Digitization: Load The Beer

Why move without beer when you can move with beer?

At AB InBev, digitalization is a critical megatrend for supply chain. Like all business organizations, cost effectiveness is always an underlying goal, and digitalization is one way to not only be cost effective but also stay competitive in the marketplace. One application of digitalization at AB InBev is in the warehouses at the breweries. The current operation of a warehouse includes employees driving fork trucks who are dedicated to one of three jobs. The first job is pulling pallets of beer from the production line with a fork truck and placing these pallets into inventory on the floor of the warehouse. The second job is called floor loading, where fork trucks move the pallets from the floor and load them into a trailer to be distributed to a wholesaler. Because AB InBev uses forecast planning to produce beer and does not want the customer to be short on product, extra pallets of beer are made and thus stored in inventory. However, this process causes extra pallet handling, more labor to move pallets, and reduces cost effectiveness. The supply chain department strives for direct loading, which is the third job in the warehouse. Direct loading is when an employee pulls pallets of beer from the production line and loads these pallets directly onto a trailer. Direct loading eliminates double handling of pallets and is more cost effective than floor loading. For the first job of placing pallets on the floor and the third job of direct loading, employees are dedicated to one production line per employee. For the second job of floor loading, employees are dedicated to one trailer per employee. Once that trailer is fully loaded, the employee is dedicated to the next trailer. Because of this dedicated setup for all three jobs, the employee travels on the fork truck one way with pallets on the forks and then returns via the same route with no pallets on the forks. Therefore, the fork trucks are only 50% efficient. Because of this poor efficiency, AB InBev turns towards digitalization by developing a new warehouse system to solve this problem.[1]


A short-term solution designed in-house, a new warehouse system called Interleaving was developed by a small project team with limited resources. The objective of Interleaving is to increase the efficiency of the fork trucks by reducing the travel time with no pallets on the forks. To achieve this objective, Interleaving decomposes each of the three jobs mentioned above into tasks. Interleaving sees the whole warehouse operation, including the location of every production line, pallet, trailer, and fork truck. The new system creates tasks based on the location of the fork truck and nearest pallet to be moved. Instead of being dedicated to one job, the employees are now told to complete the tasks assigned to them, so the fork trucks are traveling to the nearest pallet versus the long route of the previously dedicated job. Once Interleaving is developed, the small project team travels to different breweries for implementation.[2]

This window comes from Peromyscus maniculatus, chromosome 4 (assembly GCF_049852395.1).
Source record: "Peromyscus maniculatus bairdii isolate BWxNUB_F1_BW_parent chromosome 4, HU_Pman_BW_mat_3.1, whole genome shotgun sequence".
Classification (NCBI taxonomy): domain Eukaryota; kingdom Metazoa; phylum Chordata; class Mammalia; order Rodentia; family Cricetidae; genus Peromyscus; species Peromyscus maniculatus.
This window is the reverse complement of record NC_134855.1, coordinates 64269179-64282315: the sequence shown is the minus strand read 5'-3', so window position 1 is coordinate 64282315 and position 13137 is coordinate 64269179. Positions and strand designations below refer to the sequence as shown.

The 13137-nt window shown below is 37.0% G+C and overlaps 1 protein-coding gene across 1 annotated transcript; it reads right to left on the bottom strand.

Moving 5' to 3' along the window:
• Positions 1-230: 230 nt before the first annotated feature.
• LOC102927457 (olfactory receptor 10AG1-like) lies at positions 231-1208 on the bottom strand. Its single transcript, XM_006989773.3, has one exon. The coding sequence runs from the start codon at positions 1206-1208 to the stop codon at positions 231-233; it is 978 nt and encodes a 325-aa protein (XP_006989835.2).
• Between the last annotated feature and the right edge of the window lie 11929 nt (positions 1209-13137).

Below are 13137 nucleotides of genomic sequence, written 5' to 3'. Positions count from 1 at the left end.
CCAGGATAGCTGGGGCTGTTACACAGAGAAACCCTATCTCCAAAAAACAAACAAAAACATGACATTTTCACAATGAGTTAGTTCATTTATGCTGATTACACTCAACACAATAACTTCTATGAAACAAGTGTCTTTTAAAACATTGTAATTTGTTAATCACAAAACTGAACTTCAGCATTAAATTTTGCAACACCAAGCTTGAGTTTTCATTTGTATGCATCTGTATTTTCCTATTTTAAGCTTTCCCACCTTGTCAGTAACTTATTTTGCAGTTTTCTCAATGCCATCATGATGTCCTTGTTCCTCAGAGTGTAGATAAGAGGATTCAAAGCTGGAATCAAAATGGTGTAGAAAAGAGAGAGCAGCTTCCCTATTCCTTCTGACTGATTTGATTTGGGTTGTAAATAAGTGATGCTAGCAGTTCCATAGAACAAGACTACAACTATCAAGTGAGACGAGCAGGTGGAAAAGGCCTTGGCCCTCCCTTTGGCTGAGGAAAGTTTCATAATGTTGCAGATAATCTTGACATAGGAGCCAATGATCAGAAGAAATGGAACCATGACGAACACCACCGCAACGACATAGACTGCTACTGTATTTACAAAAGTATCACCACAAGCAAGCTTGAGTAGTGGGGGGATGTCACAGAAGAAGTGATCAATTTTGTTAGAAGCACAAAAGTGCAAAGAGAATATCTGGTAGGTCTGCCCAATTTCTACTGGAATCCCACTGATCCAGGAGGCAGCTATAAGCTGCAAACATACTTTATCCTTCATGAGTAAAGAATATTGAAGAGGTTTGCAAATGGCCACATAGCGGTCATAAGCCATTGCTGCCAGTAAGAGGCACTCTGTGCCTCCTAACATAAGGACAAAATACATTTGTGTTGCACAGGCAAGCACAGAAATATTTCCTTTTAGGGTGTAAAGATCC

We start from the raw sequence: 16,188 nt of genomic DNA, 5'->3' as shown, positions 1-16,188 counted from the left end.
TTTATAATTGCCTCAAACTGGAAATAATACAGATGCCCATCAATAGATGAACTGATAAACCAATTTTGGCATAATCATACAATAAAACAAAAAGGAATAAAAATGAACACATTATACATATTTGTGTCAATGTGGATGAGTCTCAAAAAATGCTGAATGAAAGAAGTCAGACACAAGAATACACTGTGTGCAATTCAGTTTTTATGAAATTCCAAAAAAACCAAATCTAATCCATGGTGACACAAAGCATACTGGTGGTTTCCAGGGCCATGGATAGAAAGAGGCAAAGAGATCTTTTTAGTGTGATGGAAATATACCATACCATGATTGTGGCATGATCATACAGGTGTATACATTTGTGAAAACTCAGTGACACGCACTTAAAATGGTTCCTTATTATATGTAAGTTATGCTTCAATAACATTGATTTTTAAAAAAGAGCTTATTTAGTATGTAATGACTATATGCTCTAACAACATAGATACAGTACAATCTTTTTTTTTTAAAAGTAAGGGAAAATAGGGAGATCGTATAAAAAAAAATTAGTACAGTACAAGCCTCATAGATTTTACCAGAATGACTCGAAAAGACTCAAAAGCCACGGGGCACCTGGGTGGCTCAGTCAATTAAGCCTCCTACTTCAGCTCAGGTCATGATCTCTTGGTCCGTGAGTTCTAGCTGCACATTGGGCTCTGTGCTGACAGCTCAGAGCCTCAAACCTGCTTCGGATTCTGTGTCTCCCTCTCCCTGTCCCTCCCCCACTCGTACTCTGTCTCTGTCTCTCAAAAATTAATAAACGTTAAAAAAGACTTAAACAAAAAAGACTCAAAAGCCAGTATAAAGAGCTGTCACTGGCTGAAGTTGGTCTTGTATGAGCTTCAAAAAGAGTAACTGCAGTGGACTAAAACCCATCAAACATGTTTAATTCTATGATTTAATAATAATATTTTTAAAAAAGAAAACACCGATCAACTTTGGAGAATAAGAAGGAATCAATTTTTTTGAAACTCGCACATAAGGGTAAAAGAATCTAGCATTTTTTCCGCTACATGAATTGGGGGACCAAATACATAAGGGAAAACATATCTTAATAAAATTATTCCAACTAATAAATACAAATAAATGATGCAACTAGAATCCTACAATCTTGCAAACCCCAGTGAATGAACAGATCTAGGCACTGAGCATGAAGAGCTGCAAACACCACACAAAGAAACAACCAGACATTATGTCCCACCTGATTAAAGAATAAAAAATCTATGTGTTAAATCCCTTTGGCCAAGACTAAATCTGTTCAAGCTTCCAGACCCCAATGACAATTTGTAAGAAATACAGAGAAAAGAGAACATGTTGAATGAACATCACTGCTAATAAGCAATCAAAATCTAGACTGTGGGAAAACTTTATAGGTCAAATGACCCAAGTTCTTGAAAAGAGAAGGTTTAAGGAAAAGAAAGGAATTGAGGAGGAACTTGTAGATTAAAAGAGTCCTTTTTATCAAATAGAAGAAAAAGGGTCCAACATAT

The first brewery is in Jacksonville, Florida, and Interleaving proves to be a great success. The second brewery is in Cartersville, Georgia, where the new warehouse system is unsuccessful by causing a bottleneck in the warehouse. Trying to determine the root cause for the Cartersville plant, the project team recognizes a few differences between the breweries. Jacksonville produces the same number of pallets each week with fewer SKUs and is 52% direct loading[3]. On the contrary, Cartersville has significantly more SKUs with a varying number of pallets produced each week. This complexity leads to a 34% direct loading rate[4]. Cartersville no longer uses Interleaving until the new system becomes more robust, but the project team does not have enough people, time, or resources to make the improvements necessary.[5]


From a medium-term outlook, AB InBev is concerned about the ROI of this digitalization compared to the CAPEX needed to be successful.[6] However, AB InBev should dedicate more resources to this project team and develop Interleaving to be applied throughout all breweries. While Interleaving might need to be specifically designed for each brewery, advancing this digitalization should be a priority instead of accepting the status quo. This new system has great potential to increase efficiency without having the economic impact or employee engagement of significantly reducing jobs. Additionally, if Interleaving is successful, less intervention is needed from managers. Then, managers can focus more on process improvement instead of dealing with day-to-day activities.